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Old 06-20-2018, 08:27 PM
 
Location: The Berk in Denver, CO USA
13,115 posts, read 18,731,431 times
Reputation: 20426
My neighbor works for FEMA.
The flood plain boundaries will be expanded.
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Old 06-20-2018, 11:39 PM
 
Location: Top of the South, NZ
15,885 posts, read 12,449,999 times
Reputation: 5058
I pulled an offer after finding the house had no roof -the vendor had borrowed his brother's roof, to make the house more desirable.
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Old 06-21-2018, 02:22 PM
 
Location: Minot, ND
175 posts, read 407,657 times
Reputation: 173
Quote:
Originally Posted by JonahWicky View Post
Part of your due diligence is to actually check insurance costs if they're important enough to affect your decision to buy. ....
Yes this is where I failed. But wasn't sure if asking the realtor about such information would contribute to that... also if it was something of note that should've been disclosed when I asked during the showing.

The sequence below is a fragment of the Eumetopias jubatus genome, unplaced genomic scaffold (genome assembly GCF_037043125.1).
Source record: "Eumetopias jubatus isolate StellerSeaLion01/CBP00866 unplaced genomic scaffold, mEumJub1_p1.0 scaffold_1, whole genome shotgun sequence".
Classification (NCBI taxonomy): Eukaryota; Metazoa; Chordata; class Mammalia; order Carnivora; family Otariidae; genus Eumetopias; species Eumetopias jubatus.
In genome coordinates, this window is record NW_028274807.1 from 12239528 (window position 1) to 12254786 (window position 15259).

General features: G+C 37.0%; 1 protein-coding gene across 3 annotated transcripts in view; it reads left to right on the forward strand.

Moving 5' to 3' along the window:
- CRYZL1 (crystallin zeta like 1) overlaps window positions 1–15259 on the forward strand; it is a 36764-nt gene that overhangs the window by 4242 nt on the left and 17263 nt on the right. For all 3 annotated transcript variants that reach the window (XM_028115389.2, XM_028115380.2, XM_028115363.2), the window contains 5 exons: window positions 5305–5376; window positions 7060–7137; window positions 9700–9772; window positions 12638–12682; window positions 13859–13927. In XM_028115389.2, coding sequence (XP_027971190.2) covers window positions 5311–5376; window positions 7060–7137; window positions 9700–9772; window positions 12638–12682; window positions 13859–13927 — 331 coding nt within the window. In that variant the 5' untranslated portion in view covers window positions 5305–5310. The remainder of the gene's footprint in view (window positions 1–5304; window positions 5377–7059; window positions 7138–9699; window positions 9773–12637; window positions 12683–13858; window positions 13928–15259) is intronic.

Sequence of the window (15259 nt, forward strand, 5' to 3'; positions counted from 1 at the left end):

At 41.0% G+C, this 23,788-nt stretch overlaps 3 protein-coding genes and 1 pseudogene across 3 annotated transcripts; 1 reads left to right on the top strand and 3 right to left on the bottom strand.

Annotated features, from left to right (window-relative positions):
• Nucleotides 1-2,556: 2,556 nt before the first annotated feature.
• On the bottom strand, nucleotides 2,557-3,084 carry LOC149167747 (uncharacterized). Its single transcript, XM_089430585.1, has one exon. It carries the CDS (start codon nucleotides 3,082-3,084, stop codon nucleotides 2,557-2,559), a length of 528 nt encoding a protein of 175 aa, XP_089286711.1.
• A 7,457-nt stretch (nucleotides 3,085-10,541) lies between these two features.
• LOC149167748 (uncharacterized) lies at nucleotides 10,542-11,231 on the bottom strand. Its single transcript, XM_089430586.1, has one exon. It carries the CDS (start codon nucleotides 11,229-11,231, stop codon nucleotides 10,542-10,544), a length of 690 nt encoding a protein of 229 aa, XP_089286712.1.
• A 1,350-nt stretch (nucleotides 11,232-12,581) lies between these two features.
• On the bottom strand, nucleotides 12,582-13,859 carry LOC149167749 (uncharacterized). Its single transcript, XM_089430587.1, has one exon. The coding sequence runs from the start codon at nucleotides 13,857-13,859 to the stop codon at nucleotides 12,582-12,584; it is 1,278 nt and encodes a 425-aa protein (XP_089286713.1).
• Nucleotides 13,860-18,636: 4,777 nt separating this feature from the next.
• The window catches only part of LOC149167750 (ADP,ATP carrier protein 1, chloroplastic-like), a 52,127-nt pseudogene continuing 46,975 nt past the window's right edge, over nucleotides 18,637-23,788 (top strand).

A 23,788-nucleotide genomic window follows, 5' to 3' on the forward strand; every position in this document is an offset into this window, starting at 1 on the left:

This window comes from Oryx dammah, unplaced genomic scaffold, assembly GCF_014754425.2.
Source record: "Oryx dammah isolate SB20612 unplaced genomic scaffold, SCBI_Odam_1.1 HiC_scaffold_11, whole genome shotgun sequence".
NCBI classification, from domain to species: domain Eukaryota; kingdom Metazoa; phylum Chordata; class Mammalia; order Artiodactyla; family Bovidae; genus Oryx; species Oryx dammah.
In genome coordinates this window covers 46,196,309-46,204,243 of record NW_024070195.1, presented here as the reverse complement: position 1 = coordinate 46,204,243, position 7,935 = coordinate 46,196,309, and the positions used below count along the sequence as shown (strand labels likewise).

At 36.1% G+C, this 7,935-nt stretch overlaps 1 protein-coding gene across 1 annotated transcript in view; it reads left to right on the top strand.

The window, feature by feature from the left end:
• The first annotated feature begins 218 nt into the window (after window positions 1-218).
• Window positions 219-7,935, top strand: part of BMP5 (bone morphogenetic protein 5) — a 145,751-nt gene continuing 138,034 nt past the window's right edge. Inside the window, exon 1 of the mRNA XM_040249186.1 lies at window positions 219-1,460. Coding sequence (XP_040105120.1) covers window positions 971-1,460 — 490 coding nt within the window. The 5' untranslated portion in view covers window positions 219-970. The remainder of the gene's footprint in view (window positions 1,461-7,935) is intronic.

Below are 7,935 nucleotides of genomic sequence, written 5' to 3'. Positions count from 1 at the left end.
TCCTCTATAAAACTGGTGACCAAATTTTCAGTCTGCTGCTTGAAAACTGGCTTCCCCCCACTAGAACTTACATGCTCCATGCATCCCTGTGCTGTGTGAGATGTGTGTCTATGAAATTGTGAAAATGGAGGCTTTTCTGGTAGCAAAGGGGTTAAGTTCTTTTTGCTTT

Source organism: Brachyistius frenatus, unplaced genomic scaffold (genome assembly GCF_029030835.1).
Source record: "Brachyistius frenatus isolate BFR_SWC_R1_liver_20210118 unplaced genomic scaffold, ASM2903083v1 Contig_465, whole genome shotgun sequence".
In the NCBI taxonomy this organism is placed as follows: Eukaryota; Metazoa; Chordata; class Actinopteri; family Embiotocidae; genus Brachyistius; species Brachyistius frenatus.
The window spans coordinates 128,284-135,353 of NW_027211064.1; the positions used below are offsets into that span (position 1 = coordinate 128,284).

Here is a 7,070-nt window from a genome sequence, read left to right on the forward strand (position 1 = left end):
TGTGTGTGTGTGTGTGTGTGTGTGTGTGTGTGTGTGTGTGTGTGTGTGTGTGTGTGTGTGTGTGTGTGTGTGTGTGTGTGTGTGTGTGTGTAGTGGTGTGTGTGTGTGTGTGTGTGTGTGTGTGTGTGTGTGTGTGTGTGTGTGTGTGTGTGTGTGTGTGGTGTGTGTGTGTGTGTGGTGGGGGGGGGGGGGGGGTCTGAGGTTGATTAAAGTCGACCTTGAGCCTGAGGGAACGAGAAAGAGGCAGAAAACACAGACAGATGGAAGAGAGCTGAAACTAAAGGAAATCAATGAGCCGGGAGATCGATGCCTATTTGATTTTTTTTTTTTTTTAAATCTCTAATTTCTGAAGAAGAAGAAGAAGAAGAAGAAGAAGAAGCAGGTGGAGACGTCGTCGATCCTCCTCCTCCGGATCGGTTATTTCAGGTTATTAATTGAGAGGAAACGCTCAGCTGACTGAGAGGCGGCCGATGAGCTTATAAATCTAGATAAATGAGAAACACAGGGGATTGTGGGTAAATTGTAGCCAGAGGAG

I understand people have their livelihoods and saying flood insurance may get expensive in the near future could put a damper on that. According to the ND Assoc. of Realtors they recommend to realtors to quote current rates.... further along in the conversation they said FEMA maps once drawn up, basically don't change. Then I interjected meaning all homes in the new flood plain area would be required to have insurance at the high risk rate. To which there was an affirmative.

Seems interesting to me. Like selling a car you know will break and cost loads of money 30,000 miles down the road but will run pretty awesome until that point.

As far as disclosure goes looking like the agent is good.